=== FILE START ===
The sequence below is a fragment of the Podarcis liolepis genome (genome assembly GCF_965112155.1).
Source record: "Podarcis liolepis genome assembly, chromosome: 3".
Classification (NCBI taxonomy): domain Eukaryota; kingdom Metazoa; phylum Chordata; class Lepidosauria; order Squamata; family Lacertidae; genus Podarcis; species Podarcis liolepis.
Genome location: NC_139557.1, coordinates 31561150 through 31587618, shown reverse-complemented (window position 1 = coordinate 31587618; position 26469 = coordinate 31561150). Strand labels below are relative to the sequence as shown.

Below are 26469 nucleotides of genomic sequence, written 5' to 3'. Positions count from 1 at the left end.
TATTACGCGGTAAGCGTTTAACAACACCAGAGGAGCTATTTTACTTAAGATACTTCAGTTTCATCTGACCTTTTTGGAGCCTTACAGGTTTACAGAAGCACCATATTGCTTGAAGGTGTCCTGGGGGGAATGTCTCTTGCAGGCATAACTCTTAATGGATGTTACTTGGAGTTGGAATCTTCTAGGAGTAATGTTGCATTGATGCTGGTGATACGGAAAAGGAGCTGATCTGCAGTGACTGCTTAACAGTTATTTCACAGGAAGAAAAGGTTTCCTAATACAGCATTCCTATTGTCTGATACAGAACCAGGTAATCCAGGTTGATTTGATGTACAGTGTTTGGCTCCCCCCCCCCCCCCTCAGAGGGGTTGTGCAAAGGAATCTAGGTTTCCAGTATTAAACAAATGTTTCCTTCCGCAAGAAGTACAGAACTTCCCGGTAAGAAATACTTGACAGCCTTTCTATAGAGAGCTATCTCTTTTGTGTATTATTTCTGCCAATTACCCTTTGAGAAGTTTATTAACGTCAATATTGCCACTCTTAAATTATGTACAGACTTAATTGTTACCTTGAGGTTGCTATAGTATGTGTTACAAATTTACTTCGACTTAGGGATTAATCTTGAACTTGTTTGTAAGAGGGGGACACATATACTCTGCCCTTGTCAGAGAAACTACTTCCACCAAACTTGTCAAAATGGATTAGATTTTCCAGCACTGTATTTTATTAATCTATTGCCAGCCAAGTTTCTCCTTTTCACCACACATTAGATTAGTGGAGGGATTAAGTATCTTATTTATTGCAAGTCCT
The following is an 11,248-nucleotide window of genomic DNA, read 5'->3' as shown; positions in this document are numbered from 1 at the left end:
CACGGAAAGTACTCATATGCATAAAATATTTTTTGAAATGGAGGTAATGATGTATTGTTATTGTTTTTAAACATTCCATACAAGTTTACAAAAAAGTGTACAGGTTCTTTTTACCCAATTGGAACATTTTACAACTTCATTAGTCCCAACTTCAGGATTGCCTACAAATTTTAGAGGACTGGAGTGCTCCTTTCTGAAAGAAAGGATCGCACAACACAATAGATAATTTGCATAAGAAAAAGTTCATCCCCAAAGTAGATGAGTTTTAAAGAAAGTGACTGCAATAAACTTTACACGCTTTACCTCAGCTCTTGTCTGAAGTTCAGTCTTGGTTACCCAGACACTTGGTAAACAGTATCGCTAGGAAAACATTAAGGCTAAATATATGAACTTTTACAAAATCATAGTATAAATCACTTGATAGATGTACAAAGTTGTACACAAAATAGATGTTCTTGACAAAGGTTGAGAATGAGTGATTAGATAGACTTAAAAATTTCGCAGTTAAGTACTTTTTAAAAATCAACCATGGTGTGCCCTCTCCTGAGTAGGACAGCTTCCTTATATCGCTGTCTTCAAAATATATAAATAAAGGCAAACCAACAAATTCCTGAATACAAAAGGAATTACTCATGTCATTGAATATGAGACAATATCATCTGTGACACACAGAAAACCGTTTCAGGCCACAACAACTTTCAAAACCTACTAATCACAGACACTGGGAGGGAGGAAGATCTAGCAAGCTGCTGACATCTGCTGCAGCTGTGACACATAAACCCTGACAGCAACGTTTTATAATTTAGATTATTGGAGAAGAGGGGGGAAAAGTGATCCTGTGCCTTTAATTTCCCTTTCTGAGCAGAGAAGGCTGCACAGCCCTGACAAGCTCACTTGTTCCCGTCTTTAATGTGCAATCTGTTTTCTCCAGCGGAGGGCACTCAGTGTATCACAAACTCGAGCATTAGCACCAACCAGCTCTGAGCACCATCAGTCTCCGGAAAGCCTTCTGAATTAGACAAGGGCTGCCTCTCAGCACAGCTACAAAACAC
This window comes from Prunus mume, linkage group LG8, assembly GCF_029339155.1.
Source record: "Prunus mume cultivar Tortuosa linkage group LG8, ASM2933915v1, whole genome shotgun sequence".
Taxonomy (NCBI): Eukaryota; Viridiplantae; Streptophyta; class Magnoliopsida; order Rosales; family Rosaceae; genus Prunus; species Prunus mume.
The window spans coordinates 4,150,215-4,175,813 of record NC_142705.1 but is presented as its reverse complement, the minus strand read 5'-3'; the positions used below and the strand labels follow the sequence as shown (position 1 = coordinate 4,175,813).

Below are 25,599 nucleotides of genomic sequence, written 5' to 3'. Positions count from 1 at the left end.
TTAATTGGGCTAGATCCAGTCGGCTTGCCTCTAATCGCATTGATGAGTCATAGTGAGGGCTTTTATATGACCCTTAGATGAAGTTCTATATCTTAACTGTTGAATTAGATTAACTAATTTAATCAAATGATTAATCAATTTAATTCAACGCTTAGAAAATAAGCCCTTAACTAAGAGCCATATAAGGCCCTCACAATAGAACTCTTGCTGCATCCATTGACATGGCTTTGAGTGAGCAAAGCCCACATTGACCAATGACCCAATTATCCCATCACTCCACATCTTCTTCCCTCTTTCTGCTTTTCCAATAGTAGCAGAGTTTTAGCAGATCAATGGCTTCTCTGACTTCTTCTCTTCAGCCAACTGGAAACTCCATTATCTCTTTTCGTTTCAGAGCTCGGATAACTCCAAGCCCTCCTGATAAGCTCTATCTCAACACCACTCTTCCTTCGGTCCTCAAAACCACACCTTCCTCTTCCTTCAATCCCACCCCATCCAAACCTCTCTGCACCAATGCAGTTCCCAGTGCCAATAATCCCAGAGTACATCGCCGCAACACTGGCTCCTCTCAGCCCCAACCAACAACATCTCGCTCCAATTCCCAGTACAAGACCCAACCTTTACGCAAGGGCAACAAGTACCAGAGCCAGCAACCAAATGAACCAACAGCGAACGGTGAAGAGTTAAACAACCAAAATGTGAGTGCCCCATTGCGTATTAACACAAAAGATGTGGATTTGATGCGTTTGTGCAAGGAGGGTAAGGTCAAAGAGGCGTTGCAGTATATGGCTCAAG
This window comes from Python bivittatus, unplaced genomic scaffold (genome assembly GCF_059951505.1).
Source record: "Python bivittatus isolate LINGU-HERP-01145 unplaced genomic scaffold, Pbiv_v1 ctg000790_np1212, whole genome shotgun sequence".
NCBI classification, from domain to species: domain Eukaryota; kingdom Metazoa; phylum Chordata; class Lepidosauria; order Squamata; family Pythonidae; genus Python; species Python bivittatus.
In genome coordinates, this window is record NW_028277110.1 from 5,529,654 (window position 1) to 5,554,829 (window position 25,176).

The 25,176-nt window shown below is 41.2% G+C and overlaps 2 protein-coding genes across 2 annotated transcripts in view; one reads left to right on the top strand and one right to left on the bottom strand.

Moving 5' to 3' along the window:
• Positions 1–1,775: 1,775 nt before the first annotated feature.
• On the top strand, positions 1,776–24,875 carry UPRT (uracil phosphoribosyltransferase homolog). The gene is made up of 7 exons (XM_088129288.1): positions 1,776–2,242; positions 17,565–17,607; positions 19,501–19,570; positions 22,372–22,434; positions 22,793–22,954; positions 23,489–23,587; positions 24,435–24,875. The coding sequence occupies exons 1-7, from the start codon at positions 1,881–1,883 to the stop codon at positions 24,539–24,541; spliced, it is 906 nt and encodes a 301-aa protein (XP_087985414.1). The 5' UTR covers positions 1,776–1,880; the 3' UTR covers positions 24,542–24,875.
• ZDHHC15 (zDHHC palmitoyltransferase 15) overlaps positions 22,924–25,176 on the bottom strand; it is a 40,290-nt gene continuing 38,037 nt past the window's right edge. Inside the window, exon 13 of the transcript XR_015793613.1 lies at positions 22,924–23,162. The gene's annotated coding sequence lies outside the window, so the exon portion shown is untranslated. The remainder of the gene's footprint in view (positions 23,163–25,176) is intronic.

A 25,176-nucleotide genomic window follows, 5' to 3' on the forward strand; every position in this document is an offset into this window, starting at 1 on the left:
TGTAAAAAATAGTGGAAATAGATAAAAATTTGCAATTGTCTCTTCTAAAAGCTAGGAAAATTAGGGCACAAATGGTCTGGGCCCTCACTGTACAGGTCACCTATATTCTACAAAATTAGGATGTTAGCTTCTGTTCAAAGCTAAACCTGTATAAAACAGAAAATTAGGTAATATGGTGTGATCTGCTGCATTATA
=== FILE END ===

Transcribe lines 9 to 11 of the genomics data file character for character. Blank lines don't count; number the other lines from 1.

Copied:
This window comes from Prunus mume, linkage group LG8, assembly GCF_029339155.1.
Source record: "Prunus mume cultivar Tortuosa linkage group LG8, ASM2933915v1, whole genome shotgun sequence".
Taxonomy (NCBI): Eukaryota; Viridiplantae; Streptophyta; class Magnoliopsida; order Rosales; family Rosaceae; genus Prunus; species Prunus mume.